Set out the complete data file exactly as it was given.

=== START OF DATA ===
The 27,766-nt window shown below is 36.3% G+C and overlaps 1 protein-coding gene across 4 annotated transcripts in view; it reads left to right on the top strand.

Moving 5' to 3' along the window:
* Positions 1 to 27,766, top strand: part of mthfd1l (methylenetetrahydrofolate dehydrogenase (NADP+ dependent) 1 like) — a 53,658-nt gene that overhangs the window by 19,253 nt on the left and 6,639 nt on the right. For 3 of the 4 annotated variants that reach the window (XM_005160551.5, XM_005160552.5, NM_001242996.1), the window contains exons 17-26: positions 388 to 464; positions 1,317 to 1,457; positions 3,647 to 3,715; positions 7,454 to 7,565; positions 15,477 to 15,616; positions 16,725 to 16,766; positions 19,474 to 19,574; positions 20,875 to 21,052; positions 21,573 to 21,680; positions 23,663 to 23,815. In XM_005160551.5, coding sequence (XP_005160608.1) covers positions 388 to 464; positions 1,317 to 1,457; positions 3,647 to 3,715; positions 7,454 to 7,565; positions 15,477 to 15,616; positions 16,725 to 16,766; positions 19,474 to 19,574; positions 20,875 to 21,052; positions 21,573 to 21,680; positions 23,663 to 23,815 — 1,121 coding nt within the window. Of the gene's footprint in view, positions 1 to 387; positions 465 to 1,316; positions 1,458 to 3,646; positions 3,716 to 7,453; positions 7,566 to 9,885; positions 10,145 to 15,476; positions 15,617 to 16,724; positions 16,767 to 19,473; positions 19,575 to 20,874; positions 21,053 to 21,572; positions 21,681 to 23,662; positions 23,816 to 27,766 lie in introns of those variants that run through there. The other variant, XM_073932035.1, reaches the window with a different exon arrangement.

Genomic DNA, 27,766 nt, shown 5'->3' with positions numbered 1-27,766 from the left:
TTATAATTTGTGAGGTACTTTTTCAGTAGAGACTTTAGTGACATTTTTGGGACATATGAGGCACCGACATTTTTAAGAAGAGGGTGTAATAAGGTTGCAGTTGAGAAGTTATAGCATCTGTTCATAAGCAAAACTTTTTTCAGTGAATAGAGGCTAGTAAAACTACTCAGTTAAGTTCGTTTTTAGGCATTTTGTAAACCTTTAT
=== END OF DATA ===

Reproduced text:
The 27,766-nt window shown below is 36.3% G+C and overlaps 1 protein-coding gene across 4 annotated transcripts in view; it reads left to right on the top strand.

Moving 5' to 3' along the window:
* Positions 1 to 27,766, top strand: part of mthfd1l (methylenetetrahydrofolate dehydrogenase (NADP+ dependent) 1 like) — a 53,658-nt gene that overhangs the window by 19,253 nt on the left and 6,639 nt on the right. For 3 of the 4 annotated variants that reach the window (XM_005160551.5, XM_005160552.5, NM_001242996.1), the window contains exons 17-26: positions 388 to 464; positions 1,317 to 1,457; positions 3,647 to 3,715; positions 7,454 to 7,565; positions 15,477 to 15,616; positions 16,725 to 16,766; positions 19,474 to 19,574; positions 20,875 to 21,052; positions 21,573 to 21,680; positions 23,663 to 23,815. In XM_005160551.5, coding sequence (XP_005160608.1) covers positions 388 to 464; positions 1,317 to 1,457; positions 3,647 to 3,715; positions 7,454 to 7,565; positions 15,477 to 15,616; positions 16,725 to 16,766; positions 19,474 to 19,574; positions 20,875 to 21,052; positions 21,573 to 21,680; positions 23,663 to 23,815 — 1,121 coding nt within the window. Of the gene's footprint in view, positions 1 to 387; positions 465 to 1,316; positions 1,458 to 3,646; positions 3,716 to 7,453; positions 7,566 to 9,885; positions 10,145 to 15,476; positions 15,617 to 16,724; positions 16,767 to 19,473; positions 19,575 to 20,874; positions 21,053 to 21,572; positions 21,681 to 23,662; positions 23,816 to 27,766 lie in introns of those variants that run through there. The other variant, XM_073932035.1, reaches the window with a different exon arrangement.

Genomic DNA, 27,766 nt, shown 5'->3' with positions numbered 1-27,766 from the left:
TTATAATTTGTGAGGTACTTTTTCAGTAGAGACTTTAGTGACATTTTTGGGACATATGAGGCACCGACATTTTTAAGAAGAGGGTGTAATAAGGTTGCAGTTGAGAAGTTATAGCATCTGTTCATAAGCAAAACTTTTTTCAGTGAATAGAGGCTAGTAAAACTACTCAGTTAAGTTCGTTTTTAGGCATTTTGTAAACCTTTAT